THE BREAKAGE in Waco, Texas, is so total these days—sexual-assault victims forever scarred, football coach Art Briles fired, school president Ken Starr stripped of his post, alums and faculty and students steeped in yet another humiliating crisis—that it seems cruel to recall that there had once been a Baylor Moment. A time when the Baptist university won big and tried to behave, well, Christian. And though you could sense, even then, a lean toward the ethical edge, all in charge seemed ballasted by a healthy dose of fear.
Lord, they had reason. Baylor's 1986 and '94 bids at building a top-tier sports program resulted in NCAA probation. The 2003 murder of Baylor basketball player Patrick Dennehy by teammate Carlton Dotson revealed a program so morally bankrupt that its mere mention ended any national discussion about corruption in college sports. Indeed, by the time Baylor's moment came in early 2012—the fruition of a $600 million, decadelong plan to become a first-class academic and athletic force, and faith-based—the idea of such a mission had become almost laughable anywhere else.
After all, two stalwarts of the "We Do It the Right Way" ideal—North Carolina and Penn State—were suffering through corrosive academic and child-molestation scandals, respectively, that linger today. Still, Baylor's president insisted that he was paying heed.
"We have to be increasingly vigilant—and I'm speaking for myself," Starr said in January 2012. "It should be scary to all of us. It does show the paramount national focus on sports, that front-porch dimension, so if something bad has happened on the front porch, everyone will know about it. So it is this intense vigilance. We are continually focusing on risk-management, and obviously athletics is one of those areas that you just have to be extremely conscious of and focused on.
"Having said that, I have great confidence in Ian McCaw, our AD, who cares deeply about doing it the right way. But I've got to do my job, and not just worry about fund-raising or alumni relations and peace among the faculty and interacting with the student body. I do need to be focused on what's happened with respect to this highly regulated arena of college athletics."
Starr's words came amid a distracting 11-week patch from November 2011 to January '12, during which quarterback Robert Griffin III won the Heisman Trophy; the athletic program polished off its best cumulative semester in the classroom up to that point (3.17 GPA); and the football and men's and women's basketball teams combined to go 40--0. Everyone on campus was giddy; McCaw told the faithful that Baylor's role "was to glorify God through athletics." And considering the pillar of rectitude in charge, a former judge who'd investigated President Bill Clinton in the '90s, nobody thought the good feeling could fade anytime soon.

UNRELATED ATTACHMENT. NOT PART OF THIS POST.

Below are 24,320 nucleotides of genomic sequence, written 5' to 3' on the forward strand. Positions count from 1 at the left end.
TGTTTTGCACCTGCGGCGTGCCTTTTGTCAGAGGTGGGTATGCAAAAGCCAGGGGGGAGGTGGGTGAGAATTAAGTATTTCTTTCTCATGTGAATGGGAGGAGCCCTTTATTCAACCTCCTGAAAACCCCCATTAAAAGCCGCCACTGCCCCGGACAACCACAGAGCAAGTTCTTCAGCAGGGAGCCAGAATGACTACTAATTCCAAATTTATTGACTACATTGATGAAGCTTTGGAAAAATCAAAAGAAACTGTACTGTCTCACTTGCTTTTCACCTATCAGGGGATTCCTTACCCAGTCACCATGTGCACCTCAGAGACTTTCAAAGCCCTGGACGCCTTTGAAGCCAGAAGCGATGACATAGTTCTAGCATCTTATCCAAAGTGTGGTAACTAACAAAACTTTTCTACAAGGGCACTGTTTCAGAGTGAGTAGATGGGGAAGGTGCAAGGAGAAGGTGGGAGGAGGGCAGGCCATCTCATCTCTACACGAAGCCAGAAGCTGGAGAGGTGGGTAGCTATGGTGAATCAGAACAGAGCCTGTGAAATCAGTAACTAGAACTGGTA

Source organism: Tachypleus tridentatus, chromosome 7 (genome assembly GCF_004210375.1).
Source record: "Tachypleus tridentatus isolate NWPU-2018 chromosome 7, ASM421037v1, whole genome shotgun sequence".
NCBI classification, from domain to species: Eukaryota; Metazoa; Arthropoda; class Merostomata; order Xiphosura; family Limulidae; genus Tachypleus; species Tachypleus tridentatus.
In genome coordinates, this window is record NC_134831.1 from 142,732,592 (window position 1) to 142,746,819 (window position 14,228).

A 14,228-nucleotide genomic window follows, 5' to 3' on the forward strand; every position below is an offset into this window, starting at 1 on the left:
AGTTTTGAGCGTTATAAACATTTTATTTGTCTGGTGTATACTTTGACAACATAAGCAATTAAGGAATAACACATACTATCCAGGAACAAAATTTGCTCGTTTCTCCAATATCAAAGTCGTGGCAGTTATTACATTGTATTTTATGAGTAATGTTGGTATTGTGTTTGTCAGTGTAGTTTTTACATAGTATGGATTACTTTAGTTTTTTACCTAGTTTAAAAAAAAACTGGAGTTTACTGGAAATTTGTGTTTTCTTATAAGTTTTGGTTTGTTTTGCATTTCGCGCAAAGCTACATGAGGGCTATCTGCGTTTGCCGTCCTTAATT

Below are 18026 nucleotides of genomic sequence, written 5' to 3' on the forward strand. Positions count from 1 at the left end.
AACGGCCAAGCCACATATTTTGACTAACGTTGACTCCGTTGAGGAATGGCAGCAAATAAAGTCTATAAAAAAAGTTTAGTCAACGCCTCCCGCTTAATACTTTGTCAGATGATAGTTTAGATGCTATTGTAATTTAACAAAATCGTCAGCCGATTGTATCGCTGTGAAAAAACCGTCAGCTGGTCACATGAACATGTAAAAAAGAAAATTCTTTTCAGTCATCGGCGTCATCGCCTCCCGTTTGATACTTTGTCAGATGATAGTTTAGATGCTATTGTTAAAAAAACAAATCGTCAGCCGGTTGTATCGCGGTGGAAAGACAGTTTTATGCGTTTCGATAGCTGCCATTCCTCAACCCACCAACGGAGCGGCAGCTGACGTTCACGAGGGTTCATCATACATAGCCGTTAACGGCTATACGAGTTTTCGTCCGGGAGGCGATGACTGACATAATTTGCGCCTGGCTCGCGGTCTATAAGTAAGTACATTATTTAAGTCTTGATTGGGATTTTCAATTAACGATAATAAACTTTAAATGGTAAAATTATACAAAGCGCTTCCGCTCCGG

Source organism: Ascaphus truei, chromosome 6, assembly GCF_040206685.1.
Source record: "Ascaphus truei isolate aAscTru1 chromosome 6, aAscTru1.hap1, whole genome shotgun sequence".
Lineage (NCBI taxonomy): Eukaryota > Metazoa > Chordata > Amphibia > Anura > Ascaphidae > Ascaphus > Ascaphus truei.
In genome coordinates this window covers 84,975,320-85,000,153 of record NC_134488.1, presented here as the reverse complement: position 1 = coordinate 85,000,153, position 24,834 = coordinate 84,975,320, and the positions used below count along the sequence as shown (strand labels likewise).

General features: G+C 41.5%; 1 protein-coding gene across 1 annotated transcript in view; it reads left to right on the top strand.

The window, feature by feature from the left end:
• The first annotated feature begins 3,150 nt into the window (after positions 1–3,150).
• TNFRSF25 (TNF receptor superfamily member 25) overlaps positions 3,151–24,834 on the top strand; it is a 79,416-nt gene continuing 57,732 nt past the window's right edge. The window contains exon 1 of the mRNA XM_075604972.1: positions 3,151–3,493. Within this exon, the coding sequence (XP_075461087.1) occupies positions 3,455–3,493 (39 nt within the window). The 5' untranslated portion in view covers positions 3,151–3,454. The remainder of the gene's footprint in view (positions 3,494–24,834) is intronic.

The afterglow lasted three months. On April 11, eight days after the undefeated women's basketball team won the national championship, both the men's and women's hoops programs were hit with three years of probation for recruiting violations. Four days later Baylor defensive end Tevin Elliott sexually assaulted a Baylor freshman, Jasmin Hernandez. (In 2014, after a trial at which two other women testified that he assaulted them too, Elliott was convicted and sentenced to 20 years in prison.)
Since Baylor had no Title IX coordinator at the time, sexual assault cases were handled by chief judicial officer Bethany McCraw. According to a negligence lawsuit filed against Baylor by Hernandez in federal court in March, McCraw told a student alleging a previous assault by Elliott that the school could do nothing unless the court convicted him. The suit also alleged that two days after Hernandez's assault, her mother asked the university's counseling center if they could see her daughter. The center, according to the suit, said it was too busy. The suit also charges that the victim's parents sought to inform Briles of the attack and he never returned their calls. ("We provide interim remedies to support students who report sexual assault during the investigation and take immediate disciplinary action against students who are found responsible for acts of interpersonal violence," Baylor said in a statement.)